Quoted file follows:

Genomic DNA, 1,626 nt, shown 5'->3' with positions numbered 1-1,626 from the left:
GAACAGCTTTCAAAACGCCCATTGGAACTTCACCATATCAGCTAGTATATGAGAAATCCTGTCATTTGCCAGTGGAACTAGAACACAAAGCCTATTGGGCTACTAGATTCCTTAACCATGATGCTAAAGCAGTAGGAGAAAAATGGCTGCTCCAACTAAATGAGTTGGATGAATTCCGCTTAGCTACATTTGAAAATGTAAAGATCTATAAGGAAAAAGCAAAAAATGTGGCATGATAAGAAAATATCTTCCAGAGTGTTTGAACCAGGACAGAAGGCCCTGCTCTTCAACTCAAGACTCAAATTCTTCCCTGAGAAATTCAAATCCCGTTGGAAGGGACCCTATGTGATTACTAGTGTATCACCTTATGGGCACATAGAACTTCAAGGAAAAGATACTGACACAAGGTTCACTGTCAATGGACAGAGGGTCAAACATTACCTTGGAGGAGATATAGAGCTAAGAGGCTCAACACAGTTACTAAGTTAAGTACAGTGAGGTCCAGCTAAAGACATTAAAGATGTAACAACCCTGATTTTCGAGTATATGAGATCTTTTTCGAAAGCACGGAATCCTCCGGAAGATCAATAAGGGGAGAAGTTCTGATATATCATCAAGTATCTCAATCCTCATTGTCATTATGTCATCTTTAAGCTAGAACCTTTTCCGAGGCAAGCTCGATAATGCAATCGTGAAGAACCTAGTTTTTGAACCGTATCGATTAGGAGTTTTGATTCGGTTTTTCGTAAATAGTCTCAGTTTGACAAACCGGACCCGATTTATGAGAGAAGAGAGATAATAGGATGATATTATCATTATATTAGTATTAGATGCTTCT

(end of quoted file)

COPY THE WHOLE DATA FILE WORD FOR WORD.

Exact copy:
Genomic DNA, 1,626 nt, shown 5'->3' with positions numbered 1-1,626 from the left:
GAACAGCTTTCAAAACGCCCATTGGAACTTCACCATATCAGCTAGTATATGAGAAATCCTGTCATTTGCCAGTGGAACTAGAACACAAAGCCTATTGGGCTACTAGATTCCTTAACCATGATGCTAAAGCAGTAGGAGAAAAATGGCTGCTCCAACTAAATGAGTTGGATGAATTCCGCTTAGCTACATTTGAAAATGTAAAGATCTATAAGGAAAAAGCAAAAAATGTGGCATGATAAGAAAATATCTTCCAGAGTGTTTGAACCAGGACAGAAGGCCCTGCTCTTCAACTCAAGACTCAAATTCTTCCCTGAGAAATTCAAATCCCGTTGGAAGGGACCCTATGTGATTACTAGTGTATCACCTTATGGGCACATAGAACTTCAAGGAAAAGATACTGACACAAGGTTCACTGTCAATGGACAGAGGGTCAAACATTACCTTGGAGGAGATATAGAGCTAAGAGGCTCAACACAGTTACTAAGTTAAGTACAGTGAGGTCCAGCTAAAGACATTAAAGATGTAACAACCCTGATTTTCGAGTATATGAGATCTTTTTCGAAAGCACGGAATCCTCCGGAAGATCAATAAGGGGAGAAGTTCTGATATATCATCAAGTATCTCAATCCTCATTGTCATTATGTCATCTTTAAGCTAGAACCTTTTCCGAGGCAAGCTCGATAATGCAATCGTGAAGAACCTAGTTTTTGAACCGTATCGATTAGGAGTTTTGATTCGGTTTTTCGTAAATAGTCTCAGTTTGACAAACCGGACCCGATTTATGAGAGAAGAGAGATAATAGGATGATATTATCATTATATTAGTATTAGATGCTTCT